Saturday, May 15, 2004

Lolita through the Looking Glass

Picture of Azar Nafisi

I recently finished Reading Lolita in Tehran by Azar Nafisi, a memoir in books that truly renewed my enthusiasm for literature. Before leaving Iran to teach literature in the U.S., Nafisi led an underground literature class made up of a hand-chosen group of some of the best women students from her years of teaching English literature in universities before restrictions on that teaching career led her to resign. The book's first section focuses on that group of extraordinarily bright and gifted students (I wish my English classes had been filled with such students), but the rest of the book explore other chapters of her life, such as what it was like teaching "decadent" Western literature during the Irianian revolution, or what life was like during the long, hard war between Iraq and Iran. I'm so impressed by the way she blends her life-story with her reading of great books (mainly, but not only, Nabokov, Fitzgerald, James and Austen), some of which I've read, some I haven't. She could have dwelt on the mass deaths--the statistics--but what I love is that, instead, she focuses on the cultural experience of life in Iran, evoking it using physical details as well as the metaphysical challenges.

I was lucky enough to get to see the Nafisi read in person while I was in the middle of this book. I was utterly smitten. She has a beautiful accent (not unlike Isabella Rossellini) and delivered a powerful message about freedom, literature and humanity. The large auditorium was full to capacity, and she answered questions until there were no more (a rare feat ). Many of the questioners had incredible backgrounds--a fellow Iranian woman who had also left the country and brought up the topic of atrocities; a sweet young first-generation Iranian-American man who thanked her for helping him understand his parents and heritage; a man who had lived through the Chinese Cultural Rev. and drew parallels between their experiences, etc. Nafisi (the picture above barely does justice to her beauty) was electrifying and seemed to be teeming with ideas--she could have spoken all night. If you can't get to see her read in person, check out her online Dialogue Project.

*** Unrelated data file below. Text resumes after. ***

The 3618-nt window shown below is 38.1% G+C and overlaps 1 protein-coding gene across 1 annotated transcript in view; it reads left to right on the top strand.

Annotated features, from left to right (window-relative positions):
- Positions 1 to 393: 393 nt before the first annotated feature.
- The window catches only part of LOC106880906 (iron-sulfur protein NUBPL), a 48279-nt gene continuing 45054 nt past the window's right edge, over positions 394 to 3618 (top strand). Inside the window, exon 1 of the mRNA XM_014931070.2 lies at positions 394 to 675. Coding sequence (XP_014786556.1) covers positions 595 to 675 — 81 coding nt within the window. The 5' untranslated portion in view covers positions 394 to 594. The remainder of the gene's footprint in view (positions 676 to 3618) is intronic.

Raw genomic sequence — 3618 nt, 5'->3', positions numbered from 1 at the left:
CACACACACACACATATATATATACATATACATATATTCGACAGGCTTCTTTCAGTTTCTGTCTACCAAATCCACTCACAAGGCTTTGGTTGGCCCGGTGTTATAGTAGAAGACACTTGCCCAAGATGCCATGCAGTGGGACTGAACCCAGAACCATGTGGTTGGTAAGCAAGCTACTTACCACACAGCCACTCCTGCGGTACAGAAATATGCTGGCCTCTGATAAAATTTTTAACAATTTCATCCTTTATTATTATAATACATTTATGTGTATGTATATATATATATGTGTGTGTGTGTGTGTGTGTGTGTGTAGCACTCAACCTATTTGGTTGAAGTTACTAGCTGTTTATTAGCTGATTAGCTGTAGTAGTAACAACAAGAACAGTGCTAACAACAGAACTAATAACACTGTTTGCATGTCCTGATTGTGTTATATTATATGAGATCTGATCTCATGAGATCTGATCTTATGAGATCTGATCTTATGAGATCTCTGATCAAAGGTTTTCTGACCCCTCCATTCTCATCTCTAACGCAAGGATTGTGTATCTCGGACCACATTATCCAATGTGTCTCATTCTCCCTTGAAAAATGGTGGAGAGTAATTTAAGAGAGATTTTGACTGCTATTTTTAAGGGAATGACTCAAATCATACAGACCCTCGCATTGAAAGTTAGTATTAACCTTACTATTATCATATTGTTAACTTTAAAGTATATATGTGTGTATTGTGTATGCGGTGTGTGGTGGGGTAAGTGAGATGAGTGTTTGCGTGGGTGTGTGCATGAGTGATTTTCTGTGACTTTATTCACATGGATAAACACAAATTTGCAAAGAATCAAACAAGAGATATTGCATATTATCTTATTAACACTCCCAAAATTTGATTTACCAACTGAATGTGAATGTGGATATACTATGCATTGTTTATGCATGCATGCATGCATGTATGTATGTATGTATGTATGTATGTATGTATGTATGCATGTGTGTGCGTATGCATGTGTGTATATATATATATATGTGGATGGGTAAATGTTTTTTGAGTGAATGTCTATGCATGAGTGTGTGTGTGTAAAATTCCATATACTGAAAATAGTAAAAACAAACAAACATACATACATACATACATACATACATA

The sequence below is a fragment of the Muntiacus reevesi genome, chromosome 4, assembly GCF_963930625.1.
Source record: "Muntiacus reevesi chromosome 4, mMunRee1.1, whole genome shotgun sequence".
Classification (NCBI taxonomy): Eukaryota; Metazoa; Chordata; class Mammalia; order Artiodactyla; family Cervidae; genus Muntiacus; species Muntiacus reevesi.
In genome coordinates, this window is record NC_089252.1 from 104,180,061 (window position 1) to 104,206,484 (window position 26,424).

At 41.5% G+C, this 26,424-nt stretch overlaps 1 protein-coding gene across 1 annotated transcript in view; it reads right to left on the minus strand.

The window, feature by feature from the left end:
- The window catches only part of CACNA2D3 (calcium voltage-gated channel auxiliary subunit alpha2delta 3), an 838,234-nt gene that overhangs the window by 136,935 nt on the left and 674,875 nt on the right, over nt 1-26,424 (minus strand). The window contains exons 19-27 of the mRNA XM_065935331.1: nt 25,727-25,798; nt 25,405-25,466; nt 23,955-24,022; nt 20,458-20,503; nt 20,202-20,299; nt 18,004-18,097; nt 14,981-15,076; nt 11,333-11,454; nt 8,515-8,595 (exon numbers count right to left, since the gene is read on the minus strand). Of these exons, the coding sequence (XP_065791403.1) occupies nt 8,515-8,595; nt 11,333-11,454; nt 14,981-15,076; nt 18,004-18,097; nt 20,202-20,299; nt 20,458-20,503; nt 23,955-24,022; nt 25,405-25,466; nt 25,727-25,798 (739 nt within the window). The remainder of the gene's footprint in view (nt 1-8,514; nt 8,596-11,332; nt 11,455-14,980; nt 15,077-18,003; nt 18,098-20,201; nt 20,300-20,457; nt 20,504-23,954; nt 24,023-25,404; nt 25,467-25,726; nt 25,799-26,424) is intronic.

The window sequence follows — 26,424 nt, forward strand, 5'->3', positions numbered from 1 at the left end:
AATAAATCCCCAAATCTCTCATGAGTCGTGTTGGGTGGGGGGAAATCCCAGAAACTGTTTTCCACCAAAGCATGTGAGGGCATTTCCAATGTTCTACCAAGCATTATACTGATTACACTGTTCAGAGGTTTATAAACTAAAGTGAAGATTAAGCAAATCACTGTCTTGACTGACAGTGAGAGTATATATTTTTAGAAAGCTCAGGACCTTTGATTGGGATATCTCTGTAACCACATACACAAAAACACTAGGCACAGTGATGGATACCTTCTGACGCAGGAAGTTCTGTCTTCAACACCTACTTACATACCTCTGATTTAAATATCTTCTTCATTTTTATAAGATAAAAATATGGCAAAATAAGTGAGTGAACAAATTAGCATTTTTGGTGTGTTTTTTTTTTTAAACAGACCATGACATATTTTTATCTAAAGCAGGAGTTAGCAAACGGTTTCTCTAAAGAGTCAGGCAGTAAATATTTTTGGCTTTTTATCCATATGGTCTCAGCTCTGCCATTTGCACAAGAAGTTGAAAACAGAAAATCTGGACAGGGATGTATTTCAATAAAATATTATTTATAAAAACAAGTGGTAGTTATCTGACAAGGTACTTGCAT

Reading this book has truly deepened my appreciation of Iranian films, such as Crimson Gold, the latest by Iranian director Jafar Panahi, who directed my favorite Iranian film, The Circle. Crimson Gold adds a completely different perspective on Iranian society from Panahi's other films, which featured women and children as protaganists. This film concerns a working class male war veteran who works as a pizza deliverer, yet all around the edges of the story you get glimpses of the problems that face women and other social groups. (Jonathan Rosenbaum helpfully contrasted the film with Taxi Driver--both deal with frustrated war vets who simmer with rage until finally exploding in an act of violence--though I don't think Crimson Gold is quite as powerful a film.) The sequence that interested me most has the main character arriving at an apartment building to make a delivery and finding himself in the midst of some kind of dragnet operation, where men of dubious authority (no uniforms) are arresting guests of a party as they trickle out in small numbers (their crime? unmarried people dancing!). This is where having read Nafisi's book comes in handy: she describes religious gangsters patrolling the streets in minibuses and the criminalization of such things as open socializing. She also helped me to understand the relationship between Iran and the West (esp. the U.S.) as portrated here: an intriguing character in the film is a rich son of Iranian-Americans who has returned to Iran because of a kind of identity crisis. Her book is also helping me understand the importance of the theme of reality versus unreality. In a totalitarian society, everything one does to obey or even rebel creates a nauseating sense of unreality, a crisis of reality. What is real? What would life be like without the oppression? These ar e constant questions that undermine one's sense of the real. (I think we all have an element of this experience living in civilized society, but it is more pronounced under these extreme conditions.)

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